How Best to Battle the Financial Impact of the Coronavirus Pandemic

The battle against Covid-19 is a full-on war. China seems to have won the first battle. Hong Kong, Taiwan, Singapore and Japan have also chalked up visible successes in mitigating the outbreak, almost certainly inferable from their experiences in dealing with the 2003 Sars scourge. Europe and the US, then again, are just barely awakening from their illusions of invulnerability. As a result, the plague is currently raging across the west.

The hardest-hit western country so far is Italy, which has particularly strong monetary ties to China. Northern Italy is the new Wuhan (the Chinese megacity where the coronavirus first rose). With its health system overpowered, the Italian government has slammed on the brakes, shutting down the retail economy and quarantining the whole country. All shops with the exception of pharmacies and supermarkets are closed. Individuals have been instructed to stay at home and may enter public places just for necessary shopping or commuting to work. Many public and private obligation obligations (such as housing rents and interest payments) have been suspended. Italy is attempting to slow down the financial clock until the coronavirus dies out.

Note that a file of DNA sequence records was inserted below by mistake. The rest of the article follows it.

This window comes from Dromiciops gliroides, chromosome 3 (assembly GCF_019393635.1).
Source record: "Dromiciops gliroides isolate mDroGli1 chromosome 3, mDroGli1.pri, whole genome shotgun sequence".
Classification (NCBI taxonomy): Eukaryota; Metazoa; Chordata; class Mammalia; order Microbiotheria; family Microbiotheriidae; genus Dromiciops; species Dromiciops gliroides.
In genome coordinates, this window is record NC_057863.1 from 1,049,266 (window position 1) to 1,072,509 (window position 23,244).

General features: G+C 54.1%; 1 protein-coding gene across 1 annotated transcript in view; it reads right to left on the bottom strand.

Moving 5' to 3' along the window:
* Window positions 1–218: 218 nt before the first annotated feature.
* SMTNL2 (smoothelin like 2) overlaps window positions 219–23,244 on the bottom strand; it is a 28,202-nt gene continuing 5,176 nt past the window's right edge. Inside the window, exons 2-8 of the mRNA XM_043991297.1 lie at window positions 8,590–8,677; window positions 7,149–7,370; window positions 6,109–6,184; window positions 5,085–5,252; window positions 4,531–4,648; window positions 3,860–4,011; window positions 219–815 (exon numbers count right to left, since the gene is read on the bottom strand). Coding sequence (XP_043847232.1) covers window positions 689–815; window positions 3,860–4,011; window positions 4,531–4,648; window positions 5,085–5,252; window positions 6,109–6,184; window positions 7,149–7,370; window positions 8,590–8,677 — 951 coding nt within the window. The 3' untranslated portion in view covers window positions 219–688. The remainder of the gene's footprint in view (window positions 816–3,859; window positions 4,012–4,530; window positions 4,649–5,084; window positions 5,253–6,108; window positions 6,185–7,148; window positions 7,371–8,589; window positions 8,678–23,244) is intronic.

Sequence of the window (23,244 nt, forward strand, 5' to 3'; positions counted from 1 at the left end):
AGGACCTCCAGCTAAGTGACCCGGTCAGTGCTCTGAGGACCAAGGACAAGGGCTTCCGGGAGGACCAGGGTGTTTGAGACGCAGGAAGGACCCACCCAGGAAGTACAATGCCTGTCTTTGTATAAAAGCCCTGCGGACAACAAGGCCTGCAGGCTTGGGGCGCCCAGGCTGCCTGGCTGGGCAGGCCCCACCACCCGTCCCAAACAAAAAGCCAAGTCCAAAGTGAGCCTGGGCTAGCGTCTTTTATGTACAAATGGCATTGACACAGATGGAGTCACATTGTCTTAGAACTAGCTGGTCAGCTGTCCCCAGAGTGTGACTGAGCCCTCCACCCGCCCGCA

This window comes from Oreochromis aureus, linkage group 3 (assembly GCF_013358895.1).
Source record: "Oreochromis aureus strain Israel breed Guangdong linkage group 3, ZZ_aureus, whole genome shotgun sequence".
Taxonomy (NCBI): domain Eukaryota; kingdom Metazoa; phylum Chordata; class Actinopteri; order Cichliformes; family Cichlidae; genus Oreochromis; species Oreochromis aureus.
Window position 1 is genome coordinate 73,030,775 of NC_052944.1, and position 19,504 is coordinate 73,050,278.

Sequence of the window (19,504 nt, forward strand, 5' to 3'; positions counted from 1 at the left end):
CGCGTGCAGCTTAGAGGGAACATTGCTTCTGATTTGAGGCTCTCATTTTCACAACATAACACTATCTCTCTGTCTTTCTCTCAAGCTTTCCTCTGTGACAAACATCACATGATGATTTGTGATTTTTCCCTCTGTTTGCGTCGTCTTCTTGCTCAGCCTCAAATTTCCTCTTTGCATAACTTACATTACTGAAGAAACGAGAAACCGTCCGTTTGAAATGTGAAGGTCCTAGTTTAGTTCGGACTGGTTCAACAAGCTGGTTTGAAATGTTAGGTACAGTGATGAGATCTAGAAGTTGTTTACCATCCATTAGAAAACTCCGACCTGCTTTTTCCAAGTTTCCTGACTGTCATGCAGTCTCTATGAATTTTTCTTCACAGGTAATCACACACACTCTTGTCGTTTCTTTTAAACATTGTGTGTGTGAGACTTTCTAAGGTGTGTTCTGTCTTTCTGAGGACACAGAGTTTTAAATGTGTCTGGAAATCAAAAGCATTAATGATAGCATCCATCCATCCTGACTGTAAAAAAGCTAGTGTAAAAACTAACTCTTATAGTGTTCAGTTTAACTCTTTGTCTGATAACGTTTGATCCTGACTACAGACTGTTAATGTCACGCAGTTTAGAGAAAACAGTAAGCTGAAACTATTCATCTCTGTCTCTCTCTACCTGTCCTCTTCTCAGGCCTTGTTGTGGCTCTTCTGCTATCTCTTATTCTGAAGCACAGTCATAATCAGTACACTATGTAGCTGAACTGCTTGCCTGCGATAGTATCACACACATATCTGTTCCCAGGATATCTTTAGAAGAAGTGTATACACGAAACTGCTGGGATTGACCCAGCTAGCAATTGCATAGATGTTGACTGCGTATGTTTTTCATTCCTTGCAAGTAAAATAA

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Meanwhile, although Germany has had not many coronavirus deaths so far, the number of infections is currently skyrocketing as quickly as anywhere else. In response to the crisis, the German government has introduced a short-time work allowance and granted generous credit assistance, guarantees or tax deferrals for distressed companies. Public events across the country have been cancelledand schoolchildren have been advised to stay at home. And Austria, as far as concerns its, has since a long time ago closed its outskirt with Italy. Austrian schools, universities and most shops have also been closed. Initially, France pursued a progressively relaxed approach, but it has now also shuttered its schools, restaurants and shops, as has Spain. Denmark, Poland and the Czech Republic have closed their borders with Germany.